C-K Research: The great car comeback of 2020.

By Lisa Rios, SVP, Director of Brand Planning; Edward Otto, Junior Brand Planner

Never a group to shy from adventure, the C-K brand planning team spent a sizable part of our summer undertaking a hardcore, nationally-representative consumer research study about Americans and their renewed love of the road trip.

Against the backdrop of the pandemic, we saw a number of activities and objects take on deeper, almost symbolic meaning for people struggling to create a sense of normalcy and maintain human connections.

Case in point: Through drive-by birthday parties and graduations, teacher parades, convoys of protest for equality, impromptu getaways and reimagined family vacations, we identified a common symbol of resilience in the age of COVID-19 – the passenger car.

Perhaps not a surprise, 2020 was the Summer of the Road Trip, creating a surge of used car sales in the US. Amid ongoing concerns around plane and train travel it looks like America’s love affair with cars is blazing strong.

Most Americans Took at Least One Summer Road Trip

What’s the best way to get away? In summer 2020, it was an old-fashioned trip in in the family car. Our research revealed that a vast majority of summer travelers—more than 71%—had taken, and/or were planning to take, a road trip via car/truck/van. What’s more, 31.2% of adults 18-64 had taken a trip and/or were planning a trip via RV/camper.

Which of the following types of trips have you taken in the past 2 months, or do you plan to take in the next 2 months?

The Family Car is Where It’s At

An overwhelming majority of road trippers in our study reported that they drove or planned to drive a vehicle that they owned (79%) or leased (7.9%).

Getting Our Machines Road-Ready

In preparation for a summer road trip, travelers in our survey were most likely to do some routine maintenance such as changing their oil (35.5%), checking/inflating their tires (25.7%) and topping off fluids (21.8%).

Notably, 15.7% of respondents reported that they rotated their tires prior to traveling. Additionally, 15.1% planned to install new tires in advance of their trip.

Which of the following did you do / replace or plan on doing / replacing before your trip?

What Does This Mean for the Auto Aftermarket?

This is a challenging environment for marketers. Even before the downturn, auto manufacturers and aftermarket brands were feeling the effects of increased competition. While auto sales in the US have yet to fully rebound, the market is already showing signs of renewal. And whether it’s viewed as an extension of the driver, as in a drive-by birthday party, an escape pod out of a crowded city or a very specialized form of PPE, there’s no question that the car has a new relevance today than it did just 6 months ago, when new auto sales were much stronger.

What marketing recommendations do we have for auto aftermarket brands in the age of COVID-19?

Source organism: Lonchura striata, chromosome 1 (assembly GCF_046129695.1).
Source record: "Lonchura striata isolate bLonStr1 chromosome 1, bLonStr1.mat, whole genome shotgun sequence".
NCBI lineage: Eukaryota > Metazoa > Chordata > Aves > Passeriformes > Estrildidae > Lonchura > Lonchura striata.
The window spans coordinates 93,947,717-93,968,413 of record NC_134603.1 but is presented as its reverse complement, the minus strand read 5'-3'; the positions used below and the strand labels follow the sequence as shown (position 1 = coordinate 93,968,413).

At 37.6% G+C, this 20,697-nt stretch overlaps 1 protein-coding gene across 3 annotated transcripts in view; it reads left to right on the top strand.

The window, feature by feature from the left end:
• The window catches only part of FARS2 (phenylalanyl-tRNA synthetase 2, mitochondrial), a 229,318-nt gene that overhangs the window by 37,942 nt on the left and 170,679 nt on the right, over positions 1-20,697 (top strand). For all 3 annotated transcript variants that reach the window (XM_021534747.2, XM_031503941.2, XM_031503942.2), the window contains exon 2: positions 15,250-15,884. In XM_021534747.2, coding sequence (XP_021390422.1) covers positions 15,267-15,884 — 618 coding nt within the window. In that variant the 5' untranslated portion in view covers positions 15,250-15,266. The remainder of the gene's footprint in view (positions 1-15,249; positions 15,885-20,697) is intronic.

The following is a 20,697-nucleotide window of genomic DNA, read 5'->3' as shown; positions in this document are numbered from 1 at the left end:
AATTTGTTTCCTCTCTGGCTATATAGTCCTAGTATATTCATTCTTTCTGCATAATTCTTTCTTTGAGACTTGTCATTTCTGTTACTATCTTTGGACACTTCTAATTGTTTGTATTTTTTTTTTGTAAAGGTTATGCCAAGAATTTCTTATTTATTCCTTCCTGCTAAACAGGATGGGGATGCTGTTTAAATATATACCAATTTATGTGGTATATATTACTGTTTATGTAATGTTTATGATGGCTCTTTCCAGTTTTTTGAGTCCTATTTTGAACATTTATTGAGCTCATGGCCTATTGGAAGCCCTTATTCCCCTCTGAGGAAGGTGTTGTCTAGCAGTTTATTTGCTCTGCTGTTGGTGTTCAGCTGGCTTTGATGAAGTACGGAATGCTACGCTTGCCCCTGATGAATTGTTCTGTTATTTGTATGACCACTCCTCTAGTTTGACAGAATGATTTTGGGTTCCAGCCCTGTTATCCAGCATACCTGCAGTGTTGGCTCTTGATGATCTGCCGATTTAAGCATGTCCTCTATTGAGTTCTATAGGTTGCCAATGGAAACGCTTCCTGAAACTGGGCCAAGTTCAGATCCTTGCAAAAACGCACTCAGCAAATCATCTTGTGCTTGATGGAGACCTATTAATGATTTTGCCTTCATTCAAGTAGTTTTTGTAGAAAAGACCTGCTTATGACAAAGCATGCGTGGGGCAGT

1. Seize the moment to educate drivers about maintaining safety and longevity. Partial shutdowns in the economy have created an interesting dichotomy of extended car idleness and extended drives. What drivers don’t know about the special maintenance needs of garaged cars has high potential to cost them in the long term. This is an opportunity for all kinds of auto brands, from parts manufacturers to retailers to service centers, to help consumers avoid passive erosion of their fuel systems, tires and other mechanical systems when their driving is significantly reduced.
  2. Put technology and social media to work for you. Today’s drivers may be less engaged in the mechanical aspects of cars, but that shouldn’t put them out of reach to marketers. Instead, we see opportunities to make more personal connections with car owners by showing up in lifestyle-focused platforms that their cars help enable. Think about the wide range of planning tools people will use for their fall and holiday travel, (articles and blog posts, lodging sites like Airbnb and VRBO, ecommerce travel gear companies, etc.) and find a little real estate for engaging your key audiences and affinity groups. Considering that many of our cars are telling us when they need oil changes or that a tire is low, your ideal audience for aftermarket products and service no longer needs to be a “car person.”
  3. Work to build brand trust with everything you say and do. Through the pandemic, we’ve observed scores of revivals among classic and somewhat forgotten brands. Think Clorox; Kraft Mac & Cheese; Little Tikes. As consumers found themselves on uncertain ground, the value proposition became less about dollars-and-cents value and more about delivering on human needs such as a feeling of stability, added utility and even just moments of levity. In times like these, being a brand consumers can count on can be much more valuable than innovation or short-term cultural relevance.

Interested in more C-K research? Check out our look at Fortifying the Castle: COVID-19 changes up home improvement project plans for 2020.